States, cities seek $1T to avoid layoffs from virus: Speaker Pelosi

Speaker Pelosi


House Speaker Nancy Pelosi said Thursday that state and local governments are seeking up to 1 trillion for coronavirus costs, a stunning benchmark for the next aid package that's certain to run into opposition from Senate Republicans.

Pelosi acknowledged the federal government may not be able to provide that much.

But she said money for heroes is needed to prevent layoffs as governors and mayors stare down red ink in their budgets.

Many jurisdictions are facing rising costs from the health pandemic and plummeting revenues in the economic shutdown. The best way Americans can support front-line community workers, Pelosi said, is to make sure they don't lose their jobs to budget cuts.

This is something of the highest priority," Pelosi said. It honors our heroes. Nurses, transit bus drivers and other workers "are risking their lives to save lives, and now they're going to lose their jobs, she said.

The 1 trillion price tag comes after Senate Majority Leader Mitch McConnell shifted his tone, suggesting he is open to considering additional funds in the next coronavirus relief bill.

But the eye-popping figure would be on top of the nearly 3 trillion Congress has already approved to salvage the economy and confront the health crisis.

At the White House, President Donald Trump said, We'll see what happens. Trump said, "If we do that, we'll have to get something for it.

Congress is partially reopening next week as the House convenes key committee hearings and the Senate gavels into session after being shuttered for more than a month during the pandemic.

But the legislative branch will be a changed place.

Senators are recommended to wear masks, keep 6 feet apart, and have most staff work from home, according to official guidance. At the private Republican lunches, it will be just three senators to a table. Democrats will have lunch by conference call.

Senators are raising alarms about the health risks of resuming operations.

On a conference call Thursday, the Capitol physician said his office does not have a testing system available for instant virus checks, as happens at the White House, according to a Republican familiar with the call with chiefs of staff.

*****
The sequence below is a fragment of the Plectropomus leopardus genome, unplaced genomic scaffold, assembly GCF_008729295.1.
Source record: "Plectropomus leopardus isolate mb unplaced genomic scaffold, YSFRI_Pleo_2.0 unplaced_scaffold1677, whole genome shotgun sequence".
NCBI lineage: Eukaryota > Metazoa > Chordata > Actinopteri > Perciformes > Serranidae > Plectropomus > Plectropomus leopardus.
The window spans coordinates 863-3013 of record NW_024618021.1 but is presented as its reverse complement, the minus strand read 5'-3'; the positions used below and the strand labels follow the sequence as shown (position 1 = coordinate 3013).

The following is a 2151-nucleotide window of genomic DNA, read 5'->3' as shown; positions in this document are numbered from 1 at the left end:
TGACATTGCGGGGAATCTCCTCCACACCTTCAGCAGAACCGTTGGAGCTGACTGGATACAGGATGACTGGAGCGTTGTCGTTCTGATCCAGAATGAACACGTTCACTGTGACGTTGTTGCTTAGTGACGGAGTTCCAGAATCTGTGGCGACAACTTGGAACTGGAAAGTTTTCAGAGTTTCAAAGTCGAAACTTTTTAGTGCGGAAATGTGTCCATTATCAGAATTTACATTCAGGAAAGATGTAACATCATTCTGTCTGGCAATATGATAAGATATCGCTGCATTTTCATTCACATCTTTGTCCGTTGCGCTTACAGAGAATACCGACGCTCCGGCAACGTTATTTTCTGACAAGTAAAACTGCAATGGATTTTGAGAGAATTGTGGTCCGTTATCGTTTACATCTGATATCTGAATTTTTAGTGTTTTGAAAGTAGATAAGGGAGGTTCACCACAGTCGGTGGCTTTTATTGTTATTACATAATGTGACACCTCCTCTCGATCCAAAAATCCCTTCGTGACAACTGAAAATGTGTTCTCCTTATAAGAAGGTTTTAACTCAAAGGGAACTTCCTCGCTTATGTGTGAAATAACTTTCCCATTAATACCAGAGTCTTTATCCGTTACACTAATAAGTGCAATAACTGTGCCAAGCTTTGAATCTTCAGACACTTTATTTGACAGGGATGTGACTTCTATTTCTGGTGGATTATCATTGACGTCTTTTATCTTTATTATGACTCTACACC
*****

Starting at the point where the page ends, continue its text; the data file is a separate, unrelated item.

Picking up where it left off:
Instead, the physician said the office only checks those lawmakers who are showing symptoms. Test results take up to seven days, he told them.

Notably, key public hearings may not have many members of the public, under guidance from the Senate Rules Committee that says people can view the proceedings online.

Officials are especially concerned about the hundreds of cooks, custodial staff, and maintenance workers needed to run the vast Capitol complex for the 100 senators.

The House declined this week to bring its 430 members back into session after the Capitol physician warned it was not worth the health risks. McConnell has declined to say if he consulted with the physician in deciding to resume Senate operations.

As the new aid package takes shape, McConnell said Thursday on Fox that he's willing to consider money for the states but isn't about to send federal dollars to bail out overspending.

We're not interested in borrowing money from future generations to send down to states to help them with bad decisions they made in the past unrelated to the coronavirus epidemic, the GOP leader said.

McConnell insists any fresh funding must be tied to liability reforms to prevent what he calls an epidemic of lawsuits against doctors, hospitals, and businesses reopening in the pandemic.

In meeting with Trump at the White House, Democratic Gov. Phil Murphy of New Jersey said his state alone may need 20 billion to 30 billion.

This is a big hit, Murphy said. We don't see it as a bailout." Economic wreckage from the coronavirus outbreak threatens McConnell's own home state as well.

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